Can a female lead carry a superhero movie?

Female superheroes

With the release of Avengers: Age of Ultron we saw an old argument heat back up: the argument over whether a female lead can successfully carry an action movie. While many might not be aware of the existence of this controversy, it’s far from a new one. Although it’s often a quiet or even silent debate, it’s been around in Hollywood since the start of the superhero movie trend, but I’m not going to try to tackle the entire topic here. Instead, I want to take a look at how it relates to the flood of superhero movies we are currently experiencing, spearheaded by Marvel’s recent spate of mega-successes.

The controversy got a fresh set of legs after remarks wherein Jeremy Renner, the MCU’s Hawkeye, referred to Black Widow as a slut. The lack of Black Widow merchandise in connection with the new Avengers movie and speculations over Joss Whedon’s reasons for leaving Twitter only added fuel to the fire. But, at least to the clear-headed, the central question is easy to isolate from the mire of drama and controversy that has come to surround it: Can a female lead carry a superhero movie?

Between the time I’m writing this article, and the summer of 2020 (just five years away, remember), major studios have a total of twenty-nine superhero movies slated to be released. While many have female co-leads, of these movies, only two, Wonder Woman, in 2017 and Captain Marvel in 2018 will have solo female leads. Now, this might seem like a disproportionately low number of films representing the female demographic, but there is a reason for this, and it’s a simple, not quite sinister reason. Unfortunately, simple reasons do not sell advertising–juicy, gossip-driven stories do that. The real reason there is such a small number of superhero movies with female leads is simply because there are a lot more male superheroes. Let’s take a look at Marvel: of their seventy-three books to hit shelves in April 2015, only ten had solo female leads. Of course, in that mix are twenty-six team books, most of which have strong female representation (worthy of special notice is the all-female A-Force), but that still means that of the forty-seven non-team titles released by Marvel, well over three-quarters had male leads. That math leads to a very simple explanation for such cinematic inequality: there are just more male superheroes available for big-screen adaptations. I took a closer look at this topic in my article on diversity in comics, but for the moment we’re talking about movies. Before you bring up the fact that there is more to the story than that, please keep reading, because I won’t disappoint those who like a little controversy with their straightforward answers.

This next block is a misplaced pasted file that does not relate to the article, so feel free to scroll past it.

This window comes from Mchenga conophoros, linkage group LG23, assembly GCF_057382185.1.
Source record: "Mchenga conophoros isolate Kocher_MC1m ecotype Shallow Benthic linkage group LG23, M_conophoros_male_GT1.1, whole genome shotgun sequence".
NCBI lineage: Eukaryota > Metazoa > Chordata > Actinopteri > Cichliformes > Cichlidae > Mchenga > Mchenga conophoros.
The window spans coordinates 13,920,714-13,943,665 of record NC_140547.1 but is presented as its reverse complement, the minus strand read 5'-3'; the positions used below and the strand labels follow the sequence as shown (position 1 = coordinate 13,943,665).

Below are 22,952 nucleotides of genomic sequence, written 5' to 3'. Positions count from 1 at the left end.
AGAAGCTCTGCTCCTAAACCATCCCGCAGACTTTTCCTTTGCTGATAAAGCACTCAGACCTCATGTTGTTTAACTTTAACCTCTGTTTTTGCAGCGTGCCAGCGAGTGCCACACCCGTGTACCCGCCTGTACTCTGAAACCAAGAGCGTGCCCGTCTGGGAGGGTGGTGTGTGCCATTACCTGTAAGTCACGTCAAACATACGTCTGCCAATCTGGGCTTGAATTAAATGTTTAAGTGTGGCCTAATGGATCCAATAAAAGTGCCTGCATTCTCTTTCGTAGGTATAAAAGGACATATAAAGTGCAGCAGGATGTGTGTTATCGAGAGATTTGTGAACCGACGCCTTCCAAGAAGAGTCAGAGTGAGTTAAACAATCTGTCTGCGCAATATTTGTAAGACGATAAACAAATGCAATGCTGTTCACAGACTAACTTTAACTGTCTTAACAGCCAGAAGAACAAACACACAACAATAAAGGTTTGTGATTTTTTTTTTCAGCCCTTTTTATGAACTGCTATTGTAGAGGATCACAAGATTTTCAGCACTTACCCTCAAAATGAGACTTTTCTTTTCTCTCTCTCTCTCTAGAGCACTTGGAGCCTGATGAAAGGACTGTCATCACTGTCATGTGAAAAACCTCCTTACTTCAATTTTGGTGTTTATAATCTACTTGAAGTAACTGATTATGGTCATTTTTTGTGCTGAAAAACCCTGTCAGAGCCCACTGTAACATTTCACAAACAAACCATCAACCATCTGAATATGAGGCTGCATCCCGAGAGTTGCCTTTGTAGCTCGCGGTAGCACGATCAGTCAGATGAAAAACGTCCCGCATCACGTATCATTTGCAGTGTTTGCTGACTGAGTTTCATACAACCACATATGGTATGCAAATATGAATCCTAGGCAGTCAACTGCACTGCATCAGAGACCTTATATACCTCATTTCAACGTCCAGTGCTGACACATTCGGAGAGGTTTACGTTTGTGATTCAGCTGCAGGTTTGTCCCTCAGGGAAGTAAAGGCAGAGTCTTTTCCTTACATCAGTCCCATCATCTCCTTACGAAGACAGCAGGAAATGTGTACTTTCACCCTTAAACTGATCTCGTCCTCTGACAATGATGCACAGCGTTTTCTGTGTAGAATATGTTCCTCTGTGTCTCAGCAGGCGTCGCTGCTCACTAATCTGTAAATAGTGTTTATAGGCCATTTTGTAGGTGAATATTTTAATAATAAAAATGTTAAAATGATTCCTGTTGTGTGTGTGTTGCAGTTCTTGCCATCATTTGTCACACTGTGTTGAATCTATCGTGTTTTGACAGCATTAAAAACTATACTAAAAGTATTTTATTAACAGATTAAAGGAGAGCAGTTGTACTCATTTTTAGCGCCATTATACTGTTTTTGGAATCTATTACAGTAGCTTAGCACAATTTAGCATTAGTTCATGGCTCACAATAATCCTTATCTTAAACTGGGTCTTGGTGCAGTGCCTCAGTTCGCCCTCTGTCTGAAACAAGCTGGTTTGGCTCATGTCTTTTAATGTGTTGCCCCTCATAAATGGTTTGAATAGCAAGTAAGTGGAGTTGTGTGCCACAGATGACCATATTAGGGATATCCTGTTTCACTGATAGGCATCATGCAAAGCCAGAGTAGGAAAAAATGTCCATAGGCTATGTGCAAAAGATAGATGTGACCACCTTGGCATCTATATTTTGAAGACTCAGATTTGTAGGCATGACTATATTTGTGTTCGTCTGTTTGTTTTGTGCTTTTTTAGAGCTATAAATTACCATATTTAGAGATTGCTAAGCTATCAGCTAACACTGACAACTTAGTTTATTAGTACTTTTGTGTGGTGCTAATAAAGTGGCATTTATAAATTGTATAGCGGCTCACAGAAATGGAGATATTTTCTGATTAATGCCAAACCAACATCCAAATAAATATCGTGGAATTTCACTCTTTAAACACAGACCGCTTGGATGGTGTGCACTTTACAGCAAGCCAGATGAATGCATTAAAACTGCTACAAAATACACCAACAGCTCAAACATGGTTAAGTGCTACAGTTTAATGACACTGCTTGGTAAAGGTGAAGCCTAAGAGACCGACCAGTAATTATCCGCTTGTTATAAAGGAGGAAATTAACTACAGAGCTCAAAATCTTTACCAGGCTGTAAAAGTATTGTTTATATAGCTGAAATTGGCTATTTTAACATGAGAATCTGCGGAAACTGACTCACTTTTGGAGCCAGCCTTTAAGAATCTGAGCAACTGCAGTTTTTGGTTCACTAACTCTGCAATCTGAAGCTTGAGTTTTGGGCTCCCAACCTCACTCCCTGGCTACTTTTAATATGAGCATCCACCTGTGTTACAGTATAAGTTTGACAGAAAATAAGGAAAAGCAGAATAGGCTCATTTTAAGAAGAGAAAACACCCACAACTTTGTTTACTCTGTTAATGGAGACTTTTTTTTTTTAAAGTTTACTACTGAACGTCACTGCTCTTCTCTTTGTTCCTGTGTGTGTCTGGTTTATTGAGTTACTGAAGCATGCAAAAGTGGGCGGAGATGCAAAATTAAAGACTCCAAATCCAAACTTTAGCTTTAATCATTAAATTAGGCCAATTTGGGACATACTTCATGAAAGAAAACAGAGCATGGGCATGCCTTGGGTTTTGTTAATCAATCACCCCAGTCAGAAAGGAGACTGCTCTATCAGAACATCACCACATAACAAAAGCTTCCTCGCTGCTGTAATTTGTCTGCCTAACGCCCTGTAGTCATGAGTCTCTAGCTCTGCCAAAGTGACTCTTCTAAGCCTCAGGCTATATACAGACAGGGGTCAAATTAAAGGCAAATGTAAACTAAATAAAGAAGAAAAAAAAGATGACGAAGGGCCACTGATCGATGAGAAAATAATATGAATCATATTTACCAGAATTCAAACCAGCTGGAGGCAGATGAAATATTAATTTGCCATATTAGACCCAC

I would be a special kind of idiot, if I was to think that this was the only answer, because it’s not. Wonder Woman has a huge fan base, and not just in comics. Go ahead, ask around, stop random strangers of any demographic, and ask them if they know who Wonder Woman is. I would feel safe in guessing that 99 out of 100 will say they do. So why did it take so long to get the dang thing onto Warner’s official slate? Well, out of the mountain of hacked Sony Pictures emails released on the web, we have this gem.

From: “IP”
To: “Lynton, Michael”
Subject: Female Movies
Date: Thu, 7 Aug 2014 05:32:50 -0400
As we discussed on the phone, below are just a few examples. There are more.
1. Electra [sic] (Marvel) – Very bad idea and the end result was very, very bad.